Multiplayer pits American military forces against the invading Koreans in team-based combat. And like many modern online shooters, it features an experience system for advancing in ranks and unlocking new gear. Homefront tackles how all the toys get used in the fight a little differently, though. Vehicles and special items cost 'battle points', a currency earned in each match by killing enemies and accomplishing goals. Everyone starts with a base amount of points but at the end of the match any unused points are lost.
This set up a two-tier strategic decision making process for me. In game, I faced an ongoing dilemma of whether to spend my battle points as soon as I had enough to use an item or to bank them and save towards something more expensive like a vehicle. Once I got a feel for the way I wanted to play, then I needed to start tailoring my loadouts to fit how I planned to spend my points.
This system works because KAOS got the cost-to-impact ratio right for the most part. For instance, an armored vest costs very little--it can be equipped right away most every time--but using it every spawn will make it hard to build up points for a larger purchase. On the other hand, saving up to spawn in a tank or helicopter can take a while and puts the pressure on to earn the points lest the match end without ever using anything.
Coordination among teammates also becomes tremendously important as a result. For a team to win it needs some players burning the cheap upgrades as soon as they can to keep a constant watch on the enemy with spotters while others save up to bring heavy weapons and vehicles into the fight. When it works, it creates a satisfying sense of being part of an orchestrated attack. When it doesn't, or worse yet does, but only for the enemy, it leads to frustrating defeats.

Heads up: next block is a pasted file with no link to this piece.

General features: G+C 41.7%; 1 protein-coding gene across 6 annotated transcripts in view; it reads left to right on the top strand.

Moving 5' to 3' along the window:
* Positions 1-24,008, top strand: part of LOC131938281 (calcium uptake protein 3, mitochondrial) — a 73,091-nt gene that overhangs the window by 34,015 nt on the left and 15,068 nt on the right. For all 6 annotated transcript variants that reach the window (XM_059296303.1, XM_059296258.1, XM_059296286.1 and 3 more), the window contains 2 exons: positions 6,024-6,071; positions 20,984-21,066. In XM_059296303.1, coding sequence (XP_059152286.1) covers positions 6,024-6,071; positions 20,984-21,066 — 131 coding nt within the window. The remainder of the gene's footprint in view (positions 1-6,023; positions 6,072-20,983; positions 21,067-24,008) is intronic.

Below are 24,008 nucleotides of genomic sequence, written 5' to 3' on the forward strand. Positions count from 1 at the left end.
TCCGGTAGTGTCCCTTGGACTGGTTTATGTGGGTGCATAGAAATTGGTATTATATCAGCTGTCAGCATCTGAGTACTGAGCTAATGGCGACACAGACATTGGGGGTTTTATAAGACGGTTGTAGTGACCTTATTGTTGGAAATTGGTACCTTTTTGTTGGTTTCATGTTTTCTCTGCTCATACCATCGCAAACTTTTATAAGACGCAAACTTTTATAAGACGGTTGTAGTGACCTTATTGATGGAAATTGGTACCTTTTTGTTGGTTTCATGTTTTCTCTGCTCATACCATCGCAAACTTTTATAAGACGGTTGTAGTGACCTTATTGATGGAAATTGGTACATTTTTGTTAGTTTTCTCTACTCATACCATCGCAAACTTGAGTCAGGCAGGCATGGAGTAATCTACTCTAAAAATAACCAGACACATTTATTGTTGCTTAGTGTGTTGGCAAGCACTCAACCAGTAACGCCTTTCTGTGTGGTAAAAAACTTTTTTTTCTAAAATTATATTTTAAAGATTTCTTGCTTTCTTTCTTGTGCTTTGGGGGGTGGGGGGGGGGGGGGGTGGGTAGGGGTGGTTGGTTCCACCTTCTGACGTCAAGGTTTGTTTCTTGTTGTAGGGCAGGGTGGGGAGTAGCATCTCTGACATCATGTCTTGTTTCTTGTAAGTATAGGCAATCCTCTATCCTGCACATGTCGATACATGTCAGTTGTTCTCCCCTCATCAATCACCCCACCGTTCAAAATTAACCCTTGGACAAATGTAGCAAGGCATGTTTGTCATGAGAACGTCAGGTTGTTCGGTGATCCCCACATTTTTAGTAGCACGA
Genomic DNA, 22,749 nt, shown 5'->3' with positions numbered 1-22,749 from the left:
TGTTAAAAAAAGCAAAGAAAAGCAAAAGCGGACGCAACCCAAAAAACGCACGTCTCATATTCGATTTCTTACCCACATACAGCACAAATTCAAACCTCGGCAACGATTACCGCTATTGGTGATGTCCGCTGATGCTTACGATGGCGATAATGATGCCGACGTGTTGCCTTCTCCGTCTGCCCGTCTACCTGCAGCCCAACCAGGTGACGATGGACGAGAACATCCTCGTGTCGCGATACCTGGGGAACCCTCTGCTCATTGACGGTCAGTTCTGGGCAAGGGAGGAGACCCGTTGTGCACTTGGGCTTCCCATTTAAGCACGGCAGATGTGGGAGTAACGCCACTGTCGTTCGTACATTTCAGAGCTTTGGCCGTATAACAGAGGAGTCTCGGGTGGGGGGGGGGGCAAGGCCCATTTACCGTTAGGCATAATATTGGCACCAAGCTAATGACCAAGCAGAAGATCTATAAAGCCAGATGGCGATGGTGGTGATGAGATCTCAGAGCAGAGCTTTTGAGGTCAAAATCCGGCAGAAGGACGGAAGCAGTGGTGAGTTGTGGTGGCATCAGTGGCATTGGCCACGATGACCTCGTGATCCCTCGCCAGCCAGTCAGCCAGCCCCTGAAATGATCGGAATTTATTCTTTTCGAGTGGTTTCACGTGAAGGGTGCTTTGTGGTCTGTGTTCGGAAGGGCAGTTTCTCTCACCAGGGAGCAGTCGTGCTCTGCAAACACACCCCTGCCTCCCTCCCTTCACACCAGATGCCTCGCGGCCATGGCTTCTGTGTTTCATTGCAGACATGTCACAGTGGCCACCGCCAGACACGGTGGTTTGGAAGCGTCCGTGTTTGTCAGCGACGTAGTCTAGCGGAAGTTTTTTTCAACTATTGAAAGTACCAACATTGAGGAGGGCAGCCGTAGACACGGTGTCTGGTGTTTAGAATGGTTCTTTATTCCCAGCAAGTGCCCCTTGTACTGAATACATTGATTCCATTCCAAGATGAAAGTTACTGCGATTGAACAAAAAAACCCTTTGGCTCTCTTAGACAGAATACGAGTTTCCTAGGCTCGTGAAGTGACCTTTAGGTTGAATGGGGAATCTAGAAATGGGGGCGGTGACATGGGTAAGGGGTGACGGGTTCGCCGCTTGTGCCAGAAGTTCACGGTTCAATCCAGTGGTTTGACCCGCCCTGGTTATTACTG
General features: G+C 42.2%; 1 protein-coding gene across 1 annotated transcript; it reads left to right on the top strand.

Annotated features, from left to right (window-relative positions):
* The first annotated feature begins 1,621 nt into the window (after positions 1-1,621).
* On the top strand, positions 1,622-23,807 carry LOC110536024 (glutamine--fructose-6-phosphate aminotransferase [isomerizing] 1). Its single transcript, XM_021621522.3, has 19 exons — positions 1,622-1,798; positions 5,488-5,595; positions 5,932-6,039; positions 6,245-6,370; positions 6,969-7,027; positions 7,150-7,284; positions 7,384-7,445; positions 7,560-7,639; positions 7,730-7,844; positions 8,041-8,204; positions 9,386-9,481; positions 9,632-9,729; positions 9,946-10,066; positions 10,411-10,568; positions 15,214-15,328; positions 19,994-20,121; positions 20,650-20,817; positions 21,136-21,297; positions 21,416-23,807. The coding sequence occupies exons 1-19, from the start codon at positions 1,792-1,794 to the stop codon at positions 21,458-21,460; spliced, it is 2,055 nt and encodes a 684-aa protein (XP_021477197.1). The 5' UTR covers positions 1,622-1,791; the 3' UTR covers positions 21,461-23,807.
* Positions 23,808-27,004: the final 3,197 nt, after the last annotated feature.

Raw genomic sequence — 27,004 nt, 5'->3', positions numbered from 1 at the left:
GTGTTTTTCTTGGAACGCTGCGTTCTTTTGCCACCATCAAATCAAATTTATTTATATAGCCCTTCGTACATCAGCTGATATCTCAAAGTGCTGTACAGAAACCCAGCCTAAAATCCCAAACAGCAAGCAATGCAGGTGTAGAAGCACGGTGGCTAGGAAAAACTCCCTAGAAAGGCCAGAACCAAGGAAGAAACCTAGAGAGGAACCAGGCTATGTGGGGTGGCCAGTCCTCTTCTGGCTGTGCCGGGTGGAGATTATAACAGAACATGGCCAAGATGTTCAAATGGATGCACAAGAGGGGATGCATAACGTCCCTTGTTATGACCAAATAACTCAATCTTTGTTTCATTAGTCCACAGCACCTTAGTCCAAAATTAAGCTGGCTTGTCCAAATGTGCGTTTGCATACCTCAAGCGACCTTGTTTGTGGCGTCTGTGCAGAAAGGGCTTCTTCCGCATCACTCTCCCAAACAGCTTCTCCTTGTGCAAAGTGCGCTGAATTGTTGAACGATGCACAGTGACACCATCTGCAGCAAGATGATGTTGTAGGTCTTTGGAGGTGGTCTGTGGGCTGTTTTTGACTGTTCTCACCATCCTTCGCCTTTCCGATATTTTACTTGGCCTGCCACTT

With so much going on multiplayer matches escalate pretty quickly. By the middle of a game it's common to have a couple of light vehicles, maybe a helicopter, roving the battle, supported by remote drones spotting targets from the air, and all manner of ordinance raining down from larger predator drones. All of which sounds like a lot of fun, but, like single-player, problems hold it back.
Lack of bullet penetration and destructibility in the environment significantly detracts from the tactical value of having so many weapon options. Ducking behind a wooden fence offers as much protection as a concrete wall whether against a 9mm or a .50 cal. And teams will hole-up in houses because even direct hellfire missile strikes won't do any damage. I've also faced crippling lag in most every game I played. THQ has promised additional server capacity but be aware that getting a good game could be hit or miss.
I don't see myself staying with multiplayer that long, though. For all the thought that went into its systems, it surprised me to only find team deathmatch and hold the control point modes to play. An interesting AI 'Battle Commander' gives them a clever twist by offering a bounty for taking out priority targets. But once that novelty wears off, the lack of modes make an extended run unlikely.
Still, that's longer than I would recommend spending with the single-player. It came off as a disposable copy of Red Dawn unable to tap into any of the film's charm and less satisfying than similar games judged solely on its merits as a shooter. More than any of its individual shortcomings, though, or maybe as a result of them, Homefront left me wondering where the game I'd been promised went.
[This Homefront review is based on a retail version of the game provided by the publisher, THQ, played on an Xbox 360]